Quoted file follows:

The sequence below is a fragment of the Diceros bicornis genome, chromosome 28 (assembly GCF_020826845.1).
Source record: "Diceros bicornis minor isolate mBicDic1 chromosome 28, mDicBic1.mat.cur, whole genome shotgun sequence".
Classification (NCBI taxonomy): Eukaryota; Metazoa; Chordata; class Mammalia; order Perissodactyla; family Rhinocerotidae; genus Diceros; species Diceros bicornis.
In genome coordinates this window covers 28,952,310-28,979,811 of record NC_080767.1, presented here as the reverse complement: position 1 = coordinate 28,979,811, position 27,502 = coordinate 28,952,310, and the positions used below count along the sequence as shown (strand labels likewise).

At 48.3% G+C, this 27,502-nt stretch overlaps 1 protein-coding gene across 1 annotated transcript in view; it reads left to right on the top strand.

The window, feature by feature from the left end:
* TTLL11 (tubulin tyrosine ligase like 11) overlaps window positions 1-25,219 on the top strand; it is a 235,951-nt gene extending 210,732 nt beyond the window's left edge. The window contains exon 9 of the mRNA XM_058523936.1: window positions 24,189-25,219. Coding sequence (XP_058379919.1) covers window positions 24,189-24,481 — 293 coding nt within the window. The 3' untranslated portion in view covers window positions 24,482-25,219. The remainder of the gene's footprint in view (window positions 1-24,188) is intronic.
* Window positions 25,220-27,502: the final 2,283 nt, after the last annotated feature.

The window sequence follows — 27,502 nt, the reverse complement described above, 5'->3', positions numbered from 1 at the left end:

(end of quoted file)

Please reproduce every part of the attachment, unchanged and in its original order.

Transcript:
The sequence below is a fragment of the Diceros bicornis genome, chromosome 28 (assembly GCF_020826845.1).
Source record: "Diceros bicornis minor isolate mBicDic1 chromosome 28, mDicBic1.mat.cur, whole genome shotgun sequence".
Classification (NCBI taxonomy): Eukaryota; Metazoa; Chordata; class Mammalia; order Perissodactyla; family Rhinocerotidae; genus Diceros; species Diceros bicornis.
In genome coordinates this window covers 28,952,310-28,979,811 of record NC_080767.1, presented here as the reverse complement: position 1 = coordinate 28,979,811, position 27,502 = coordinate 28,952,310, and the positions used below count along the sequence as shown (strand labels likewise).

At 48.3% G+C, this 27,502-nt stretch overlaps 1 protein-coding gene across 1 annotated transcript in view; it reads left to right on the top strand.

The window, feature by feature from the left end:
* TTLL11 (tubulin tyrosine ligase like 11) overlaps window positions 1-25,219 on the top strand; it is a 235,951-nt gene extending 210,732 nt beyond the window's left edge. The window contains exon 9 of the mRNA XM_058523936.1: window positions 24,189-25,219. Coding sequence (XP_058379919.1) covers window positions 24,189-24,481 — 293 coding nt within the window. The 3' untranslated portion in view covers window positions 24,482-25,219. The remainder of the gene's footprint in view (window positions 1-24,188) is intronic.
* Window positions 25,220-27,502: the final 2,283 nt, after the last annotated feature.

The window sequence follows — 27,502 nt, the reverse complement described above, 5'->3', positions numbered from 1 at the left end: